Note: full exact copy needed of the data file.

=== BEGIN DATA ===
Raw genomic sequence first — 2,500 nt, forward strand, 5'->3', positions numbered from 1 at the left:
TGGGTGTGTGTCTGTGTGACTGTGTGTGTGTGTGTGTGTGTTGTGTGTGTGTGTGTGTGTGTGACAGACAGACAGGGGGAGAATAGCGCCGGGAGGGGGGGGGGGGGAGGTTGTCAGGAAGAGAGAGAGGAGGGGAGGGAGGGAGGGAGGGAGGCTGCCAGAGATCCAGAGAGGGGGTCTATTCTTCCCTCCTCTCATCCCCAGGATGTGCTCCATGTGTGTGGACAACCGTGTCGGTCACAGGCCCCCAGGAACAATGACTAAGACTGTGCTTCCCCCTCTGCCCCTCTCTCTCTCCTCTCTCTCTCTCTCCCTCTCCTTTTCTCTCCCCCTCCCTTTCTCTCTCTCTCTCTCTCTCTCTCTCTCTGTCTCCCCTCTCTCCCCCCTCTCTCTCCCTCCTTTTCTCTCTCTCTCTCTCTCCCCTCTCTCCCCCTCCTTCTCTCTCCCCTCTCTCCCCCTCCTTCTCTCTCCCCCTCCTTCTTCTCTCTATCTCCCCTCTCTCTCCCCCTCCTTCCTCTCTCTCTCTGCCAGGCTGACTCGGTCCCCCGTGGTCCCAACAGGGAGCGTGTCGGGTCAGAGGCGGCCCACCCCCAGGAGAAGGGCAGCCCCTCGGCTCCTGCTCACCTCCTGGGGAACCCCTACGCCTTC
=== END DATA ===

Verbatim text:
Raw genomic sequence first — 2,500 nt, forward strand, 5'->3', positions numbered from 1 at the left:
TGGGTGTGTGTCTGTGTGACTGTGTGTGTGTGTGTGTGTGTTGTGTGTGTGTGTGTGTGTGTGACAGACAGACAGGGGGAGAATAGCGCCGGGAGGGGGGGGGGGGGAGGTTGTCAGGAAGAGAGAGAGGAGGGGAGGGAGGGAGGGAGGGAGGCTGCCAGAGATCCAGAGAGGGGGTCTATTCTTCCCTCCTCTCATCCCCAGGATGTGCTCCATGTGTGTGGACAACCGTGTCGGTCACAGGCCCCCAGGAACAATGACTAAGACTGTGCTTCCCCCTCTGCCCCTCTCTCTCTCCTCTCTCTCTCTCTCCCTCTCCTTTTCTCTCCCCCTCCCTTTCTCTCTCTCTCTCTCTCTCTCTCTCTCTGTCTCCCCTCTCTCCCCCCTCTCTCTCCCTCCTTTTCTCTCTCTCTCTCTCTCCCCTCTCTCCCCCTCCTTCTCTCTCCCCTCTCTCCCCCTCCTTCTCTCTCCCCCTCCTTCTTCTCTCTATCTCCCCTCTCTCTCCCCCTCCTTCCTCTCTCTCTCTGCCAGGCTGACTCGGTCCCCCGTGGTCCCAACAGGGAGCGTGTCGGGTCAGAGGCGGCCCACCCCCAGGAGAAGGGCAGCCCCTCGGCTCCTGCTCACCTCCTGGGGAACCCCTACGCCTTC